The South Korean crypto exchange is planning an “environmentally friendly” NFT for K-pop fans

The head of South Korea’s largest cryptocurrency exchange has promised that its indispensable tokens featuring KTS pop stars BTS will be “green” following the reaction of environmentally conscious young fans.

Upbit launched its crypto art market in November and plans to launch a series of NFTs involving BTS members in a joint venture with the boy gang management company Hybe.

But members of the gang’s powerful young fan base have criticized the NFT and the crypto industry in general for consuming energy from digging and tracking token ownership.

Sirgu Lee, CEO of Upbit Dunamu, told the Financial Times in an interview that the Hybe joint venture will use “low-carbon, environmentally friendly” technology to produce NFT.

Lee said Upbit’s market for NFT uses blockchain technology developed by another Dunamu subsidiary, Lambda256, which claims to use 99.99% less energy on its Luniverse platform than leading blockchain-based platforms, such as ethereum.

“We will try to explain to the fans that this is not harmful to the environment,” Lee said.

The first token purchased on the platform, an image of a girl holding a cat by artist Zhang Koal, called “Mirage Cat 3”, sold in November for about $ 173,000 in bitcoins.

Luniverse claims that the energy consumed for its entire blockchain network, including NFT, is estimated at “about 842.53 kWh per year”, an amount roughly equivalent to the monthly electricity consumption of a consumer utility user in the United States.

South Korea has one of the largest digital currency markets in the world. The Korean won is the third most widely used currency for bitcoin trading, after the dollar and yen, accounting for 3.4% of world trade, according to Coinhills, an industrial tracker.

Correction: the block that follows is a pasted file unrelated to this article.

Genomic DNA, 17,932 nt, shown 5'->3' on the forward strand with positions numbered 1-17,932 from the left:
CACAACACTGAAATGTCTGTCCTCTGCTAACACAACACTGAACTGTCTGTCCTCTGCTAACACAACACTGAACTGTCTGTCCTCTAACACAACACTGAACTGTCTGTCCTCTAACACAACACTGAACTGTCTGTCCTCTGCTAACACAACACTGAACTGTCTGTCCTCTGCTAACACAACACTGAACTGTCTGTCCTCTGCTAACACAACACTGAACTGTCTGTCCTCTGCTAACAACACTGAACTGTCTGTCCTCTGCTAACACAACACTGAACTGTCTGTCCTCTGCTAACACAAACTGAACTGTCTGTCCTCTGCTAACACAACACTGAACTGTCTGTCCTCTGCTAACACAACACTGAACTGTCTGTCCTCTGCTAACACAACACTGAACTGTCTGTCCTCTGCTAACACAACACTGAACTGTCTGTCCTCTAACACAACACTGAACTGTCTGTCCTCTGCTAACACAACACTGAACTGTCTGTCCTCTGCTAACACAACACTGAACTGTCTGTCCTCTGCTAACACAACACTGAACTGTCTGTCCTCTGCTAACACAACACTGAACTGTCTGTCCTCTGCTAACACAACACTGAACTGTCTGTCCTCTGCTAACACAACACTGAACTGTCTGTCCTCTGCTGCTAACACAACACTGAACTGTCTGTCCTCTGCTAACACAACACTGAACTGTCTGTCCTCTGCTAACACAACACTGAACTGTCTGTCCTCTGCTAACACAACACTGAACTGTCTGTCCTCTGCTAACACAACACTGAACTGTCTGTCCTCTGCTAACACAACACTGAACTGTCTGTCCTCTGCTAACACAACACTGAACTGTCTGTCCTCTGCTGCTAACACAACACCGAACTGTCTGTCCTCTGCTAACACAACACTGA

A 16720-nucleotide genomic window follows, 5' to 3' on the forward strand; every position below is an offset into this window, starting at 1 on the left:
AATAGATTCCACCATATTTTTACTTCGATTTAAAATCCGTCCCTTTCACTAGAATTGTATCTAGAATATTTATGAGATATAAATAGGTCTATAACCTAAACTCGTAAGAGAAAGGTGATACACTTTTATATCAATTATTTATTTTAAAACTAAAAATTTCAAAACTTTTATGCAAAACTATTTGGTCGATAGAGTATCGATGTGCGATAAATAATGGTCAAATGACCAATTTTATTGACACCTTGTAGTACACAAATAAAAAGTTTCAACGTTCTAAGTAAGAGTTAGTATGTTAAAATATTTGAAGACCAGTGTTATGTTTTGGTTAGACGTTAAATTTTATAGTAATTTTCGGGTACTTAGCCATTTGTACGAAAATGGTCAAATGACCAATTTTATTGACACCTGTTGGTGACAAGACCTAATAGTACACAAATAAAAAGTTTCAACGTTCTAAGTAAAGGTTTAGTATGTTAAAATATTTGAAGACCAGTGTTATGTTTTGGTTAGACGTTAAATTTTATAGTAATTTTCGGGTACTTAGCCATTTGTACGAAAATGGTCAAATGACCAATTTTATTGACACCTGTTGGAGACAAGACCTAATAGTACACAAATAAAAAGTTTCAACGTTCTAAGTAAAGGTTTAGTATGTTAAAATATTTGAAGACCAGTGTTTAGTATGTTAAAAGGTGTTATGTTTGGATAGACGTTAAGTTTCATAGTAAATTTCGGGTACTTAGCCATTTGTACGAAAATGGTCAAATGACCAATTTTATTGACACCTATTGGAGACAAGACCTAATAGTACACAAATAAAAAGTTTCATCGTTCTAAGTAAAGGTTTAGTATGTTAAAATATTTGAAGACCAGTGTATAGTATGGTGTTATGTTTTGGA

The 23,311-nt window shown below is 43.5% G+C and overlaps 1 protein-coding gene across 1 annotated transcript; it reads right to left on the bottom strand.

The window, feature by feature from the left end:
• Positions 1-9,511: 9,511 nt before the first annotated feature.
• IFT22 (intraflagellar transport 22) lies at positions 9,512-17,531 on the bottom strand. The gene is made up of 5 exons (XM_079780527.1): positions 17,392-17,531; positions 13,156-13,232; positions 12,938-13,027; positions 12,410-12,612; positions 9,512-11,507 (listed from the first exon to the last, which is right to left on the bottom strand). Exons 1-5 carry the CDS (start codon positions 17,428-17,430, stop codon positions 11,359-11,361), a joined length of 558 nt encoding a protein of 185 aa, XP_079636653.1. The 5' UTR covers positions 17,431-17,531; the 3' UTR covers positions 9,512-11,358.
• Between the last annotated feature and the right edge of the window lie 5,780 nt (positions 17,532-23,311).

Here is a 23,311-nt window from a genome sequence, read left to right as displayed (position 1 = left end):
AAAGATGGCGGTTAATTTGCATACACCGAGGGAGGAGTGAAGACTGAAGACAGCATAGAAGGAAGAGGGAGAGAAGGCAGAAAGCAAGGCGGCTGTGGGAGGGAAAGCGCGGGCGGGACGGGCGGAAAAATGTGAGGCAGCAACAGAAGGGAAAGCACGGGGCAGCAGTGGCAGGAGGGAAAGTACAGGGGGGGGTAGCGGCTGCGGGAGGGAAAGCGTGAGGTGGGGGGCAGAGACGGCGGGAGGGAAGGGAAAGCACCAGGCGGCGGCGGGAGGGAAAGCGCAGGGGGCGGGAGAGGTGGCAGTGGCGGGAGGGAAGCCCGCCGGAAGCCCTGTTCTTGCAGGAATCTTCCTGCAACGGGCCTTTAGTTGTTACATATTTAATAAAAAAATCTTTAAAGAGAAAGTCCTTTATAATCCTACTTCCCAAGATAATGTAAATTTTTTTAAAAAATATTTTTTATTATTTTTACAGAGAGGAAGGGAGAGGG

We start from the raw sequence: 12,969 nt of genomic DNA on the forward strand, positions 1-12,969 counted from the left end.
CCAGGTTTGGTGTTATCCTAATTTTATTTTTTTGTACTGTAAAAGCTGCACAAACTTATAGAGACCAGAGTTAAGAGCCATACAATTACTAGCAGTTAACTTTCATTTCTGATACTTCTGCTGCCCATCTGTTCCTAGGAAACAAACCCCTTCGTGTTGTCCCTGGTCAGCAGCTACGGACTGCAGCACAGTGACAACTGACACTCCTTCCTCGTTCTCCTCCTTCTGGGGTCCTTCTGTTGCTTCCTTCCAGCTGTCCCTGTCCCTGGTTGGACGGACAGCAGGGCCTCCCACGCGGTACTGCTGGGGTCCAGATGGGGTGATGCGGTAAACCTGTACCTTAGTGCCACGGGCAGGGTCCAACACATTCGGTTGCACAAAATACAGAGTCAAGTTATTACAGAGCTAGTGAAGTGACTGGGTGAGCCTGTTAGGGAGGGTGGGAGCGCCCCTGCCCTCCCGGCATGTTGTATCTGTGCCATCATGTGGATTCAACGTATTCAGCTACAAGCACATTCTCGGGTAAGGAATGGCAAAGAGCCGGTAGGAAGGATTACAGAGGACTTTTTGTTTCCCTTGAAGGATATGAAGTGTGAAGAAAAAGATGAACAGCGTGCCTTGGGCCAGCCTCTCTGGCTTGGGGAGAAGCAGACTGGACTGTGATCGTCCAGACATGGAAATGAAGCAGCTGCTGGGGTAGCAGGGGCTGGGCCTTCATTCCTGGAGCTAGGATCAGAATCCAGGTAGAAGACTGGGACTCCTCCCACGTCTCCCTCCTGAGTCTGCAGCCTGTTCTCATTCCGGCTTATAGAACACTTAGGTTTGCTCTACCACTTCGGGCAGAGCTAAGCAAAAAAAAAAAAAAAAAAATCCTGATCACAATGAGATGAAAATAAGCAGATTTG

Lee also said he needed global action to tackle problems such as money laundering and cyber theft.

In 2019, cybercriminals hacked the Upbit exchange, stealing about $ 49 million of ether, the cryptocurrency Ethereum.

“One of my nightmares has been hacked and I’m losing everything [the investors’] money. It’s a huge responsibility and it keeps you awake at night, “Lee said.

“I’m not worried about going to jail, I’m more worried about being stabbed to death by our investors.”

According to experts, many young South Koreans are enthusiastic buyers of digital assets, motivated in part by high youth unemployment and rising house prices.

Crypto madness has led to a surge in bitcoin prices in South Korea, where the premium is trading at 2-3 percent compared to the United States, reducing the gap, which reached 20 percent last year.

Lee dismissed criticism that the indebted young Koreans attracted by NFT and the large profits from cryptocurrency trading were at excessive financial risk, arguing that their understanding of the asset class was underestimated.

“In the West, young people have grown up playing consoles after school, while in Korea these young people go online to play games, they are used to collecting and buying digital items,” Lee said. “These young boys understand that there is this value in digital assets.”

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